“Ranched elk is not like the elk our grandfathers brought home from the hunt,” says O’Hara. “The flavour is a bit stronger, like the difference between lamb and beef, but it doesn’t have a real wild tang.”

The difference is enough to set elk apart from bison. Larry Stewart, Hardware Grill, at one time offered bison short ribs, slow cooked, satisfying and savoury. To his taste, it’s a lot like beef, so elk tenderloin replaced bison on the menu, Stewart says, because it has a stronger taste of the wild.

“Bison is a lot like beef,” he says, and as it became commonplace, it lost its fascination for diners. The proof for Stewart is that no on has asked for it since he dropped it from the menu.

As the director of the Bison Producers Association, Linda Sautner has been “pushing bison for 10 years at trade shows. In the early days, people sampled a lot, but weren’t sure if they wanted to buy — we gave away three whole animals.

Bison is “richer than beef, not gamey like elk and deer,” says Sautner. “Little by little, by word of mouth, the word spread: low cholesterol, high protein, lean, no hormones or antibiotics. Then came BSE.”

In the 90’s, the herd size was approaching 100,000 animals.
Now there are perhaps 60,000 bison in Alberta. Live animals can be bought reasonably. It is no longer an industry driven by demand for breeding stock as it was in the early days. Now it’s a meat industry.

“More bison producers are leaving than coming, but that’s the same for agriculture,” says Sautner, “it’s come down to agribusiness or hobby farms.”

In the rush to get out of the bison market after the mad cow episode, ranchers slaughtered breeding animals. Larissa Helbig recalls seeing bison burger meat selling for less than beef at a supermarket in Devon. Now it isn’t to be found.

“Producers have been holding back heifers to rebuild herds,” says Helbig, who has been ranching bison at near Edmonton with her father since 1999.

Helbig that the supply of slaughter animals is down by 25 per cent as ranchers hold back cows to rebuild herds and meet demand for meat.

It’s an expensive business. It takes five years to produce a marketable calf, which means holding the animals through the winter and maintaining their weight on a high-fibre diet.

“There’s a market for every part of the animal. I was going to sell the offal to the pet food market, but I found a buyer for the heart, liver and kidneys. The trim, if I had any, would go into sausages,” says Helbig, who never gets to eat the prime cuts from her animals. “Loin is $70 a kilogram, ribeye $45. That’s where the profit is.”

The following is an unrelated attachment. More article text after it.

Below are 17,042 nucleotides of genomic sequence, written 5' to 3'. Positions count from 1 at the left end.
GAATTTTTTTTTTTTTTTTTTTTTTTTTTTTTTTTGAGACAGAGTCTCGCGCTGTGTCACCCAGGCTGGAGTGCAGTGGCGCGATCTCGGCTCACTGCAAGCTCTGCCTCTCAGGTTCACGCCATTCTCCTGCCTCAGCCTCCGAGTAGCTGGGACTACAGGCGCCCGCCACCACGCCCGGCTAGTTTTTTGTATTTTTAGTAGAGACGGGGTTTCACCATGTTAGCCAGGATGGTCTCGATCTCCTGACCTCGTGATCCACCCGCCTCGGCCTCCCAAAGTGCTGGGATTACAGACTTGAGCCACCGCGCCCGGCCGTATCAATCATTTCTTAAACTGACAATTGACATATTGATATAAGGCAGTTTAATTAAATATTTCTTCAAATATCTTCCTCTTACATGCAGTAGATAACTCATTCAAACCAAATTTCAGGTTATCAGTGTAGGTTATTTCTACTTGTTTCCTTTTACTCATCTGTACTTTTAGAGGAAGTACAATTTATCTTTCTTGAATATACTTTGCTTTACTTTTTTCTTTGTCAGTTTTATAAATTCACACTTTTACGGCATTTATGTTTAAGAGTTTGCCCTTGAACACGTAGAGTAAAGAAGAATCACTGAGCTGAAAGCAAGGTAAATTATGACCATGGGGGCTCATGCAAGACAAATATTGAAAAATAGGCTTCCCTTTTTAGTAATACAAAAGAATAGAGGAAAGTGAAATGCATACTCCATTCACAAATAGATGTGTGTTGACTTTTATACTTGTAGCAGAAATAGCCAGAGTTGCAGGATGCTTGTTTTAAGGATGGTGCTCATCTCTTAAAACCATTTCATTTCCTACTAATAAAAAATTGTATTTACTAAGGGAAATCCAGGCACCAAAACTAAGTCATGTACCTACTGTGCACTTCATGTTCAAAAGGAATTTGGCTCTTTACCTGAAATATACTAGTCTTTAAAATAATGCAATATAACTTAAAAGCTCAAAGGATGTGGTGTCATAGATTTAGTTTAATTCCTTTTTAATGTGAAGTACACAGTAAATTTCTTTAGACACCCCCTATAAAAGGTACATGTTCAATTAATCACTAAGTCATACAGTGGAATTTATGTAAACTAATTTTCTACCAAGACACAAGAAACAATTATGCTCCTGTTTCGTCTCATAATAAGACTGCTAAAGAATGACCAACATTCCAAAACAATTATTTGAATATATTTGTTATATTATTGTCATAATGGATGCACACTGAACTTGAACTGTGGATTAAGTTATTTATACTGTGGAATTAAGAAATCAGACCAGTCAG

Jerry Kitt’s first encounter with bison was a herd of runaways that made their way through forest and field, 150 miles and arrived at his farm. “They were so majestic,” says Kitt, and the idea was planted firmly in his mind: he wanted to raise bison and bought six animals, the base for a herd that now numbers 40.

Bison are difficult to manage. Possessed of a powerful herd instinct, they are hard to confine or separate. They will try anything to stay together, and a thousand pound animal is not easy to fence. They retain a wild spirit, even after generations in captivity.

First Nature Farms raises grass fed beef, chickens, turkeys, Berkshire hogs, all certified organic, since 1990. He is one of the pioneers of the trend in Alberta, and you can buy his products every Saturday at the Old Strathcona Farmers’ Market where his daughter Kari manages a stand.

“It seemed like a natural thing; we always farmed without chemicals” on land that has been left mostly in its natural state. “People have farmed forever without chemicals and I could see problems; I wanted no part of it.”

Kitt attributes demand for organic products to greater awareness of the benefits of eating meat from animals that were raised on pasture, not finished in a feedlot, with grain, where crowding may require that they be treated with hormones and antibiotics.

“Those animals are just not as healthy,” he says, “and a feedlot needs a lot of infrastructure, for grain processing and storage. With grass, it’s so much simpler, and better.”

“Bison is so connected to this land,” says Kitt. “The country was built on it; it’s the meat we need to eat.”

Kitt has been approached a few times by the pet food industry, but regards the emergence of that market as “a sad thing. It makes a difference to my life if I’m raising food for a family, or a dog. I do not like raising meat for animals. I have issues with that. I have pets, but they don’t eat bison.”

But once the meat is in the buyer’s hands, it’s theirs to do with as they please. One of Kitt’s best customers for organic turkey was a woman who bought one every year. He remarked on it, that she must really enjoy the flavor of the birds, and she told him: “I’m a vegetarian. This is for my cat.”

JD is old enough to remember a time when game was common on tables across the west.

Larissa Helbig is recovering at home after suffering fractured ribs and a punctured lung in an on-ranch accident in early August.